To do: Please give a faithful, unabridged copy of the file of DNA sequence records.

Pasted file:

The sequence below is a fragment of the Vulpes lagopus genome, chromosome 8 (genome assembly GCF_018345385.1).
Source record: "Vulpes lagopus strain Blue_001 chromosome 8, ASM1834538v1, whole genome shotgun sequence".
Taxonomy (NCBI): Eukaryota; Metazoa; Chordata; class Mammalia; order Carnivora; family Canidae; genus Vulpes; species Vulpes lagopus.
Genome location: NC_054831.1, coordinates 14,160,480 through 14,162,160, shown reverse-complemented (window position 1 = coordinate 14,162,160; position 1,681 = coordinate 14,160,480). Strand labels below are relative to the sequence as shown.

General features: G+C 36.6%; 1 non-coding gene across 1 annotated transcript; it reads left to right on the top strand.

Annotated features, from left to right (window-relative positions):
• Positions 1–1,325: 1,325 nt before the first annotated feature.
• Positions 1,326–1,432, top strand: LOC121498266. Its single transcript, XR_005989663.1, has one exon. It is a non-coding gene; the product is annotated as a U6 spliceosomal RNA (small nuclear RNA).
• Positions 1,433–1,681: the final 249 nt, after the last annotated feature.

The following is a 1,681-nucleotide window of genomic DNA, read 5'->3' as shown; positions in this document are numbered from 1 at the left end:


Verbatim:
The sequence below is a fragment of the Vulpes lagopus genome, chromosome 8 (genome assembly GCF_018345385.1).
Source record: "Vulpes lagopus strain Blue_001 chromosome 8, ASM1834538v1, whole genome shotgun sequence".
Taxonomy (NCBI): Eukaryota; Metazoa; Chordata; class Mammalia; order Carnivora; family Canidae; genus Vulpes; species Vulpes lagopus.
Genome location: NC_054831.1, coordinates 14,160,480 through 14,162,160, shown reverse-complemented (window position 1 = coordinate 14,162,160; position 1,681 = coordinate 14,160,480). Strand labels below are relative to the sequence as shown.

General features: G+C 36.6%; 1 non-coding gene across 1 annotated transcript; it reads left to right on the top strand.

Annotated features, from left to right (window-relative positions):
• Positions 1–1,325: 1,325 nt before the first annotated feature.
• Positions 1,326–1,432, top strand: LOC121498266. Its single transcript, XR_005989663.1, has one exon. It is a non-coding gene; the product is annotated as a U6 spliceosomal RNA (small nuclear RNA).
• Positions 1,433–1,681: the final 249 nt, after the last annotated feature.

The following is a 1,681-nucleotide window of genomic DNA, read 5'->3' as shown; positions in this document are numbered from 1 at the left end: